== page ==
Pop Up Video Games

Everything About Fiction You Never Wanted to Know.

This is a trope in Video Games for young children, especially in the 1990s. Pop Up Video Games will probably also be Edutainment Games, though they don't necessarily have to be.

Basically, this is where clicking on items in the background causes cute animations to happen. Whenever you arrive at a scene with a lot of clickable items, expect one of the characters to instruct you to "click around and see what happens". The animations you'll find will probably be very random and off-the-wall, likely applying several Animation Tropes. For example, clicking on a radio would not just make it play music, but more likely make it come to life and start dancing or something like that.

This trope is named based on the idea that this is the video game equivalent of pop-up books, as well as a pun on the VH1 TV show Pop Up Video.

Related: Idle Animation.

Examples of Pop Up Video Games include:
  • The indie game Windosill.
  • A lot of Broderbund games fit this. That is, aside from their Carmen Sandiego series, of course.
  • Most of the Zoombinis backgrounds were static, except for the camps where you would have to ensure you had a full party of sixteen Zoombinis. There, you could click on everything and things would happen.
    • The first Zoombinis game has this at the two checkpoints where you can reorganise your zoombinis before starting the next leg of their journey. Several objects in the backgrounds of the two screens will animate (either mundanely or strangely) when clicked...
  • Packard Bell Navigator interface did this in Kidspace.
  • The early JumpStart games from the mid-'90s, before they started to be about working with a goal in mind. Even 3rd grade and 4th grade had stuff to click on.
  • The games based on The Magic School Bus series, especially the human body and solar system.
    • Some of the popups in those games crossed the line into horror. The worst of which was a series of events in which you could take the classroom fish out of the bowl, place it on the ground, leave it until it stopped flopping, sputtered and died. Then you could cook it in a model volcano.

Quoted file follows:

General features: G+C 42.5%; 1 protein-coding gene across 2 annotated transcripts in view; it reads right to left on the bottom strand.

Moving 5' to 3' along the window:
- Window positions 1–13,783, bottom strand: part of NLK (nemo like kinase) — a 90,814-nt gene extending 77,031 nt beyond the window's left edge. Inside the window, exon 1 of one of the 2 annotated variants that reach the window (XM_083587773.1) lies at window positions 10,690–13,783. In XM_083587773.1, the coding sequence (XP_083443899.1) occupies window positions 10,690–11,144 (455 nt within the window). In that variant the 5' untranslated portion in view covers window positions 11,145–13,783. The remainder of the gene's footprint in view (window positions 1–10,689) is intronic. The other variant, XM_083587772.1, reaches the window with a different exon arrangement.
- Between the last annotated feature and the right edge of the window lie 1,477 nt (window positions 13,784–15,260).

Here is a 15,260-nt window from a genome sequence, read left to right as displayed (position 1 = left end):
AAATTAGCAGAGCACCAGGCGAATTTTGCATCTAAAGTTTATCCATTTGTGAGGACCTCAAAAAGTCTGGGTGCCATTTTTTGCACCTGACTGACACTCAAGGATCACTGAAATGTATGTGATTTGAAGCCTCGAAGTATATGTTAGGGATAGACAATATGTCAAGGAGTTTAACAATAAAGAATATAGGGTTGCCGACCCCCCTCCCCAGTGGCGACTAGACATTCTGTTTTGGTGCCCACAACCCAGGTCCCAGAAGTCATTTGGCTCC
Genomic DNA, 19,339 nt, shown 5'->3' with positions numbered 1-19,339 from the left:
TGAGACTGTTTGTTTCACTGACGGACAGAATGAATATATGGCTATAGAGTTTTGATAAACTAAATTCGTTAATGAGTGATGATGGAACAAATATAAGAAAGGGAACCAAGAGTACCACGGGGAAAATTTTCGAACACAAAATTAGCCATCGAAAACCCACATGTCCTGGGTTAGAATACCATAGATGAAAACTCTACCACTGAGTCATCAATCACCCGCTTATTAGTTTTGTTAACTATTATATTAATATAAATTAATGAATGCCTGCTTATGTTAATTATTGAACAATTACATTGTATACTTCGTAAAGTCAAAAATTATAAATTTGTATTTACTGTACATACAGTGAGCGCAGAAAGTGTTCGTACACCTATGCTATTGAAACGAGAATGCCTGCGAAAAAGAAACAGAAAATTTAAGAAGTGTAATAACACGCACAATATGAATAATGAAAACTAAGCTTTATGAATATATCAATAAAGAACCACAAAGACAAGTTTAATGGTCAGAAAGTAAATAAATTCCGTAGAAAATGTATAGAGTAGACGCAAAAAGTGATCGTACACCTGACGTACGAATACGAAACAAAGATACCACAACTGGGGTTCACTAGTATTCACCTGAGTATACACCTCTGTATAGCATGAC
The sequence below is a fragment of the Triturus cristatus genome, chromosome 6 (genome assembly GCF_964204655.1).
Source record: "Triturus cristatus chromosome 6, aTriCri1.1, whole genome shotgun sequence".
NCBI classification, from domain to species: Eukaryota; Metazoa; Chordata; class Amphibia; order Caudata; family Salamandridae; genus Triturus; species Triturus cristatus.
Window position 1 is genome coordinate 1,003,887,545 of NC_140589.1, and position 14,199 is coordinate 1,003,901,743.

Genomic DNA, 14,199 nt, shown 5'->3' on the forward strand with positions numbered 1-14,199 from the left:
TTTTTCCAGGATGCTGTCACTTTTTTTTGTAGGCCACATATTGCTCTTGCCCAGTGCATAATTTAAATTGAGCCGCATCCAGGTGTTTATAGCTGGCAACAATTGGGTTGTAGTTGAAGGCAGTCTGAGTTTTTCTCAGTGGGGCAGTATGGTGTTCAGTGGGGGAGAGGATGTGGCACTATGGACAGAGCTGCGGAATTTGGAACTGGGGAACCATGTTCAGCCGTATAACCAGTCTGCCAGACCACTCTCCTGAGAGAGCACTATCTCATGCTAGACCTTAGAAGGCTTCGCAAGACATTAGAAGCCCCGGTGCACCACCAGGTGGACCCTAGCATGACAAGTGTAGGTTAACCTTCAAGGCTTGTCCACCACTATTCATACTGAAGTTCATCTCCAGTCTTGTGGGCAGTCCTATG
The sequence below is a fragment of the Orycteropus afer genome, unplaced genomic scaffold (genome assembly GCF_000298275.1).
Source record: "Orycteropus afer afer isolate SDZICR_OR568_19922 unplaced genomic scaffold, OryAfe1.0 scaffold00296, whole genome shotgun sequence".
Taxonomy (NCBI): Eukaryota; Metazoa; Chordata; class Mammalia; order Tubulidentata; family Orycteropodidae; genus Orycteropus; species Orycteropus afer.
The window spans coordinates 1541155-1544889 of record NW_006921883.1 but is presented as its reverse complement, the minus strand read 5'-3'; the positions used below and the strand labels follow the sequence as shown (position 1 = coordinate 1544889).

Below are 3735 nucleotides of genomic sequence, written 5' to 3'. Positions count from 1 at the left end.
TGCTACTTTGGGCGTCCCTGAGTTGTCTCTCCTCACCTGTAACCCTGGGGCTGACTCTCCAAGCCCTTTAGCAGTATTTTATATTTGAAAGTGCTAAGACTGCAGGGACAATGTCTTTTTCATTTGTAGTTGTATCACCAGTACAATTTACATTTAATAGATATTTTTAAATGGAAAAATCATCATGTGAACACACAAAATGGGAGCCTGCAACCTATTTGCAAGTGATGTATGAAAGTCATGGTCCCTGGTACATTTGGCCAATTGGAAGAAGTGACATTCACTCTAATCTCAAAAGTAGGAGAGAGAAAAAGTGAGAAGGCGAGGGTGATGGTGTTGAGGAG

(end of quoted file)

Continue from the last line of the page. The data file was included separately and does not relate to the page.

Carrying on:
• Pick a Humongous Entertainment game. Any game. Except maybe the Backyard Sports games. They referred to these as "click points".
  • The "Animated Storybooks" series from Disney Interactive were this—they took story versions of various Disney properties and combined them with these various animations, plus a few simple mini-games. A few had larger "secondary" games, such as a Little Mermaid game that also included a coloring book/storybook maker.
  • This was the entire plot of Toonland with Howie Mandel.
  • Cosmic Osmo and The Manhole are good examples of this trope. The only goal is to explore as much of each game's quirky universe as you can find.
  • They Might Be Giants' children's album No! was also a CD-ROM with several mini-games based around the songs, most of which featured this. Some are quite strange; "Violin" features the line "one-quarter of George Washington's head" and that's exactly what you get (and more if you click, obviously...)
  • The most absurd example (which was rather the point, of course), was Monty Python's Complete Waste of Time, wherein you mostly clicked on random stuff, and weird things happened in true MP style. Some special animation, playing an old Flying Circus sketch, making a pinball game in a cathedral, what have you not.
    • There was an actual game buried deep in there, and there were even prizes awarded to the first few people to discover and complete it. Later Monty Python games made the game aspects more obvious, but had no less random clickable wackiness.
    • Holy Grail also had a bit of this too.